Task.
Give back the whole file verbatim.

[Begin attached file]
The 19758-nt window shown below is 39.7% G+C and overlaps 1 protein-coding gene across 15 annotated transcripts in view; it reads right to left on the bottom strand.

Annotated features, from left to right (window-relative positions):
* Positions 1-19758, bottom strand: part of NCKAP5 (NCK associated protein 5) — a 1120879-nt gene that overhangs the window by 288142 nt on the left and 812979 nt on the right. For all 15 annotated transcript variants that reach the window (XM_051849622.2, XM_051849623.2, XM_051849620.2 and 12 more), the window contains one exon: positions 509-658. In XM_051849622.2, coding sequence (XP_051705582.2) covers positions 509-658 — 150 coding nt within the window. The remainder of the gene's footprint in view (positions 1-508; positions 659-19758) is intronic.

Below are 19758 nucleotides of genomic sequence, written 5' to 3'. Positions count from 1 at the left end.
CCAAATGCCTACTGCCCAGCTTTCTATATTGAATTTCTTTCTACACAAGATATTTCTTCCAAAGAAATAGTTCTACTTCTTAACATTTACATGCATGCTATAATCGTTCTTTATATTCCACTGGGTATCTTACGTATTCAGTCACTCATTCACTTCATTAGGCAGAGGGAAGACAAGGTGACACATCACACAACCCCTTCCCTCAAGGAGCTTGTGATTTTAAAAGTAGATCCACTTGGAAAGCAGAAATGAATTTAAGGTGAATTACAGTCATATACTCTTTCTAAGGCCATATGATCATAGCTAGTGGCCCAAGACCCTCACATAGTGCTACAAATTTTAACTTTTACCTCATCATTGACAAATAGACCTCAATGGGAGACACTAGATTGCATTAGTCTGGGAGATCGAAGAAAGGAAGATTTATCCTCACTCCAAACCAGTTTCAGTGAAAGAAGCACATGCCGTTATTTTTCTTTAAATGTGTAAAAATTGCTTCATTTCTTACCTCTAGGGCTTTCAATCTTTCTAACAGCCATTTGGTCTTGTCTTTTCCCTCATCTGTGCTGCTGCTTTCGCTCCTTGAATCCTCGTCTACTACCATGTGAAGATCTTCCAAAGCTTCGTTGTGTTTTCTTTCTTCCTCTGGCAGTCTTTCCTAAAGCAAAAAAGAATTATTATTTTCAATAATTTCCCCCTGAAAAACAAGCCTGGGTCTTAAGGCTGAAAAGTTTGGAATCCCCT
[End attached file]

The 19758-nt window shown below is 39.7% G+C and overlaps 1 protein-coding gene across 15 annotated transcripts in view; it reads right to left on the bottom strand.

Annotated features, from left to right (window-relative positions):
* Positions 1-19758, bottom strand: part of NCKAP5 (NCK associated protein 5) — a 1120879-nt gene that overhangs the window by 288142 nt on the left and 812979 nt on the right. For all 15 annotated transcript variants that reach the window (XM_051849622.2, XM_051849623.2, XM_051849620.2 and 12 more), the window contains one exon: positions 509-658. In XM_051849622.2, coding sequence (XP_051705582.2) covers positions 509-658 — 150 coding nt within the window. The remainder of the gene's footprint in view (positions 1-508; positions 659-19758) is intronic.

Below are 19758 nucleotides of genomic sequence, written 5' to 3'. Positions count from 1 at the left end.
CCAAATGCCTACTGCCCAGCTTTCTATATTGAATTTCTTTCTACACAAGATATTTCTTCCAAAGAAATAGTTCTACTTCTTAACATTTACATGCATGCTATAATCGTTCTTTATATTCCACTGGGTATCTTACGTATTCAGTCACTCATTCACTTCATTAGGCAGAGGGAAGACAAGGTGACACATCACACAACCCCTTCCCTCAAGGAGCTTGTGATTTTAAAAGTAGATCCACTTGGAAAGCAGAAATGAATTTAAGGTGAATTACAGTCATATACTCTTTCTAAGGCCATATGATCATAGCTAGTGGCCCAAGACCCTCACATAGTGCTACAAATTTTAACTTTTACCTCATCATTGACAAATAGACCTCAATGGGAGACACTAGATTGCATTAGTCTGGGAGATCGAAGAAAGGAAGATTTATCCTCACTCCAAACCAGTTTCAGTGAAAGAAGCACATGCCGTTATTTTTCTTTAAATGTGTAAAAATTGCTTCATTTCTTACCTCTAGGGCTTTCAATCTTTCTAACAGCCATTTGGTCTTGTCTTTTCCCTCATCTGTGCTGCTGCTTTCGCTCCTTGAATCCTCGTCTACTACCATGTGAAGATCTTCCAAAGCTTCGTTGTGTTTTCTTTCTTCCTCTGGCAGTCTTTCCTAAAGCAAAAAAGAATTATTATTTTCAATAATTTCCCCCTGAAAAACAAGCCTGGGTCTTAAGGCTGAAAAGTTTGGAATCCCCT